SARS-CoV-2 variant trends in Ireland: Wastewater based epidemiology and clinical surveillance

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Title: SARS-CoV-2 variant trends in Ireland: Wastewater based epidemiology and clinical surveillance
Authors: Reynolds, Liam J.Gonzalez, GabrielSala-Comorera, LauraMartin, Niamh A.Byrne, AlannahFennema, SanneHolohan, NiamhKuntamukkula, Sailusha RatnamSarwar, NatashaNolan, Tristan M.Stephens, Jayne H.Whitty, MeganBennett, CharleneLuu, QuynhMorley, UrsulaYandle, ZoeDean, JonathanJoyce, EadaoinO'Sullivan, J. J.Fletcher, Nicola F.Carr, Michael J.De Gascun, CillianMeijer, Wimet al.
Permanent link: http://hdl.handle.net/10197/13009
Date: 10-Sep-2022
Online since: 2022-07-19T08:43:34Z
Abstract: SARS-CoV-2 RNA quantification in wastewater is an important tool for monitoring the prevalence of COVID-19 disease on a community scale which complements case-based surveillance systems. As novel variants of concern (VOCs) emerge there is also a need to identify the primary circulating variants in a community, accomplished to date by sequencing clinical samples. Quantifying variants in wastewater offers a cost-effective means to augment these sequencing efforts. In this study, SARS-CoV-2 N1 RNA concentrations and daily loadings were determined and compared to case-based data collected as part of a national surveillance programme to determine the validity of wastewater surveillance to monitor infection spread in the greater Dublin area. Further, sequencing of clinical samples was conducted to determine the primary SARS-CoV-2 lineages circulating in Dublin. Finally, digital PCR was employed to determine whether SARS-CoV-2 VOCs, Alpha and Delta, were quantifiable from wastewater. No lead or lag time was observed between SARS-CoV-2 wastewater and case-based data and SARS-CoV-2 trends in Dublin wastewater significantly correlated with the notification of confirmed cases through case-based surveillance preceding collection with a 5-day average. This demonstrates that viral RNA in Dublin's wastewater mirrors the spread of infection in the community. Clinical sequence data demonstrated that increased COVID-19 cases during Ireland's third wave coincided with the introduction of the Alpha variant, while the fourth wave coincided with increased prevalence of the Delta variant. Interestingly, the Alpha variant was detected in Dublin wastewater prior to the first genome being sequenced from clinical samples, while the Delta variant was identified at the same time in clinical and wastewater samples. This work demonstrates the validity of wastewater surveillance for monitoring SARS-CoV-2 infections and also highlights its effectiveness in identifying circulating variants which may prove useful when sequencing capacity is limited.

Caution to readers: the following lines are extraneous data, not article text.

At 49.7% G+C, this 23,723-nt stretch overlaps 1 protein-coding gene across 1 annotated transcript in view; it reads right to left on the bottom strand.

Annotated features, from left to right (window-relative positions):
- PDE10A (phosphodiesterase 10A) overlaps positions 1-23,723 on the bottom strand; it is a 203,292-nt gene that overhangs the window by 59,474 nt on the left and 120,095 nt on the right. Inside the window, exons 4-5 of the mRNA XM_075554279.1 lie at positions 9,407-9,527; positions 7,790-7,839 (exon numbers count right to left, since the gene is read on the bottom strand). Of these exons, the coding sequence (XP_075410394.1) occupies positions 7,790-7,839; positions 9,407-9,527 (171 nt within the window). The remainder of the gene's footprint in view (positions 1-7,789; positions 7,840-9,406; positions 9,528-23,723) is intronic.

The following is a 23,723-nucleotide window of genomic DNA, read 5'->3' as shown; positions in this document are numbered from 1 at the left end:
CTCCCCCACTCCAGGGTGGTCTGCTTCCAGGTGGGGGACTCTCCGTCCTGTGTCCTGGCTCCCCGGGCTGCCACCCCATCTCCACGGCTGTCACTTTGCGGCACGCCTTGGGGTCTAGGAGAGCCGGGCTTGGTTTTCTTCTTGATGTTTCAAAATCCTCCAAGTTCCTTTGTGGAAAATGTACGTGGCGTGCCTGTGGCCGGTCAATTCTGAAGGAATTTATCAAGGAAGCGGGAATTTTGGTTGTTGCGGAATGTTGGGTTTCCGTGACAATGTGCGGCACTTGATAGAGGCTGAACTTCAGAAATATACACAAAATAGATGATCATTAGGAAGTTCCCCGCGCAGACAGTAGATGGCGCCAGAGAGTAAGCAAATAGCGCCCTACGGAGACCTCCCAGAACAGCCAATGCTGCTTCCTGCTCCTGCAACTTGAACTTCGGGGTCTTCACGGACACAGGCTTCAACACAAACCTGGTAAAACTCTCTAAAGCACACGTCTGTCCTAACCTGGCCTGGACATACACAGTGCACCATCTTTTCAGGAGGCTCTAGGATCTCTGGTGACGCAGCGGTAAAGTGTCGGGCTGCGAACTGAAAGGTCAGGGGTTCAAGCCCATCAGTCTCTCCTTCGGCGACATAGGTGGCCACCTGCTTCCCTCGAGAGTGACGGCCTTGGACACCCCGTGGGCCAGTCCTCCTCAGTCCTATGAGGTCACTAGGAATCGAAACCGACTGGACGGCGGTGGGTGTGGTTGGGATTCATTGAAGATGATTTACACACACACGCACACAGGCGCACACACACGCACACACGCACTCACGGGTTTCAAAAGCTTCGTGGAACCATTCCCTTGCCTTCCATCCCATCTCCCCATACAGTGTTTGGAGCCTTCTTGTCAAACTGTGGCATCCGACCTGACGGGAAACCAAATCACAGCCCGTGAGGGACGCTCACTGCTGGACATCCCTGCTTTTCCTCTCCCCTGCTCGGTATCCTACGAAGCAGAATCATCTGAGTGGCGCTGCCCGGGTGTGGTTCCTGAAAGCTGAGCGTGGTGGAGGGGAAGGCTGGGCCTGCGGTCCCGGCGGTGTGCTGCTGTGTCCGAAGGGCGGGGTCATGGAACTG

Funding Details: European Commission - European Regional Development Fund
Health Service Executive
Science Foundation Ireland
Funding Details: Ireland Wales Cooperation programme (Acclimatize)
Type of material: Journal Article
Publisher: Elsevier
Journal: The Science of the Total Environment
Volume: 838
Issue: 2
Start page: 1
End page: 8
Copyright (published version): 2022 The Authors
Keywords: Digital PCRGenomic surveillanceSARS-CoV-2VariantsWastewater surveillanceCOVID-19Coronavirus
DOI: 10.1016/j.scitotenv.2022.155828
Language: en
Status of Item: Peer reviewed
ISSN: 0048-9697
This item is made available under a Creative Commons License: https://creativecommons.org/licenses/by/3.0/ie/
Appears in Collections:Centre for Water Resources Research Collection
Biomolecular and Biomedical Science Research Collection
Medicine Research Collection
Civil Engineering Research Collection
Veterinary Medicine Research Collection

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